| The Indian Perspective|| |
Decades after revival of the concept of the FP and the introduction of structured postgraduate training in the specialty of FM in India, there are still concerns and discussions regarding the role, scope, and future of the specialty. The strengths and limitations of a FP is a topic of debate and interest in the current health scenario of our country.
It has been acknowledged time and again that health-care systems based on a primary care model provide more cost-effective and clinically effective care. In the Indian context, lack of access to effective primary care is a hurdle, as most of the population live in rural areas and carry a major chunk of the disease burden of the country. Unfortunately, health expenditure in India is mainly focused on curative services and “out-of-pocket expenses” – meaning these are mainly unplanned distress expenditures.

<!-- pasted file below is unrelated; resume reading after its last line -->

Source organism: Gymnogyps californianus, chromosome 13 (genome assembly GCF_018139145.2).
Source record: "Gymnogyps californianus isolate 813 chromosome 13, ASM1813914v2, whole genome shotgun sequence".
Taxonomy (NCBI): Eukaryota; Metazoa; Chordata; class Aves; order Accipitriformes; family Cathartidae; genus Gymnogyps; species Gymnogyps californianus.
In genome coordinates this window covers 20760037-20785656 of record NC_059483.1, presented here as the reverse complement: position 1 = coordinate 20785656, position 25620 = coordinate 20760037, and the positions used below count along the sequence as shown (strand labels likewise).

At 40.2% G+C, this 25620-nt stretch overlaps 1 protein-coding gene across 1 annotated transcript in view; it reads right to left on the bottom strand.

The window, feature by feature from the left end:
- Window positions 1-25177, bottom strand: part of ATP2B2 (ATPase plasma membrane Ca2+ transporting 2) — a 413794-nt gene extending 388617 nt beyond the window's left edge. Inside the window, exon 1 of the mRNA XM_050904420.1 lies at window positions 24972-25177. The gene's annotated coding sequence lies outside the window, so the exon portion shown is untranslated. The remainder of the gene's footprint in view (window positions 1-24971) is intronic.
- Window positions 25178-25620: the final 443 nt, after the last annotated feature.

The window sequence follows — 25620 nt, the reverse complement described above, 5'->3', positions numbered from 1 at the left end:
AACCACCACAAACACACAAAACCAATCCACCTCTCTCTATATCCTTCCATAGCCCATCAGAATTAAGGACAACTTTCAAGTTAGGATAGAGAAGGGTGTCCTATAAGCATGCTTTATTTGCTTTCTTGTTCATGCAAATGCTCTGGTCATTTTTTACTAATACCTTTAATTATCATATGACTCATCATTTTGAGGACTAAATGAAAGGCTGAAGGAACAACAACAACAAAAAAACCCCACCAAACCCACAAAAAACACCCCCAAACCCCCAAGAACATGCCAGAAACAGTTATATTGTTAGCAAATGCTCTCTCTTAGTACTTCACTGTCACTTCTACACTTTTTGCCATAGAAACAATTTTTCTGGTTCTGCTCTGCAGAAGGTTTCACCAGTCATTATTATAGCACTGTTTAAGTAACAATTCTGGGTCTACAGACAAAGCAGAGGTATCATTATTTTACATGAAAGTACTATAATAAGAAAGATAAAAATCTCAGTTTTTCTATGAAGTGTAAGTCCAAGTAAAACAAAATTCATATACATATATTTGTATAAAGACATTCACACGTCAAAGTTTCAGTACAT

The main strength of FM in India is that the concept has a wide public acceptance as the “Family Doctor” has been an integral part of health-care culture of the nation. FM has the potential to integrate well with the Public Health Care system in India. Staffing in all the public health centers is as per the Indian Public Health Services standards and a FM specialist could efficiently fit in at each echelon of this model. The theme of FM has been receiving support from the government because India is embarking on an ambitious target of achieving Universal Health Coverage for all during the 12th and latest National Health Plan period.
There is lesser pay and lack of glamour compared to other specialists or subspecialists in the Indian context. There is also a lack of public awareness about the specialty, and they tend to equate FP with poorly or less qualified doctors. The attitude of other specialists to this specialty greatly influences the coordinated care for the patient.